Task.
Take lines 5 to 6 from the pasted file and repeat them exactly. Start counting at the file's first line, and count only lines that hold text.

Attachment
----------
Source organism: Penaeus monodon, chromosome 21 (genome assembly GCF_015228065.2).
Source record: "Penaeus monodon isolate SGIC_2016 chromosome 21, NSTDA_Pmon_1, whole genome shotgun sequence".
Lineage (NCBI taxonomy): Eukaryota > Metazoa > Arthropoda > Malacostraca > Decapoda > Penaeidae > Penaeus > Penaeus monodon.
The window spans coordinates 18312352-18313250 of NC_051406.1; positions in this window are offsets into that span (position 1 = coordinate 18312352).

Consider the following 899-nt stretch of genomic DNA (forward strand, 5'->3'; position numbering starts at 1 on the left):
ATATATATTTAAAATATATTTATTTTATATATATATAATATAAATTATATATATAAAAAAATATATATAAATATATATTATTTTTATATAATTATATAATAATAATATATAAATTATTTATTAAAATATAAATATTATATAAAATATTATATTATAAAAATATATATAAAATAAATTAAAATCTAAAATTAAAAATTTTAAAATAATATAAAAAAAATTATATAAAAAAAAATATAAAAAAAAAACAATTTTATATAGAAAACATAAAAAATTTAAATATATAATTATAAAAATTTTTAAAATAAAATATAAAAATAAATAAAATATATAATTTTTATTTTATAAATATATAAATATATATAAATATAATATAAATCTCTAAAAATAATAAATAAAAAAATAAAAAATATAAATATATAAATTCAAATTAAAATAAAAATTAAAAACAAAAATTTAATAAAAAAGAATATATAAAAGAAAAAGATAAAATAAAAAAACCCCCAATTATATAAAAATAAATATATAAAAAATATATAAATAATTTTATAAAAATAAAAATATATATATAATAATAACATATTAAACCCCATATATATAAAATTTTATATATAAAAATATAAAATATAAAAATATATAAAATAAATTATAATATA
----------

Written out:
Consider the following 899-nt stretch of genomic DNA (forward strand, 5'->3'; position numbering starts at 1 on the left):
ATATATATTTAAAATATATTTATTTTATATATATATAATATAAATTATATATATAAAAAAATATATATAAATATATATTATTTTTATATAATTATATAATAATAATATATAAATTATTTATTAAAATATAAATATTATATAAAATATTATATTATAAAAATATATATAAAATAAATTAAAATCTAAAATTAAAAATTTTAAAATAATATAAAAAAAATTATATAAAAAAAAATATAAAAAAAAAACAATTTTATATAGAAAACATAAAAAATTTAAATATATAATTATAAAAATTTTTAAAATAAAATATAAAAATAAATAAAATATATAATTTTTATTTTATAAATATATAAATATATATAAATATAATATAAATCTCTAAAAATAATAAATAAAAAAATAAAAAATATAAATATATAAATTCAAATTAAAATAAAAATTAAAAACAAAAATTTAATAAAAAAGAATATATAAAAGAAAAAGATAAAATAAAAAAACCCCCAATTATATAAAAATAAATATATAAAAAATATATAAATAATTTTATAAAAATAAAAATATATATATAATAATAACATATTAAACCCCATATATATAAAATTTTATATATAAAAATATAAAATATAAAAATATATAAAATAAATTATAATATA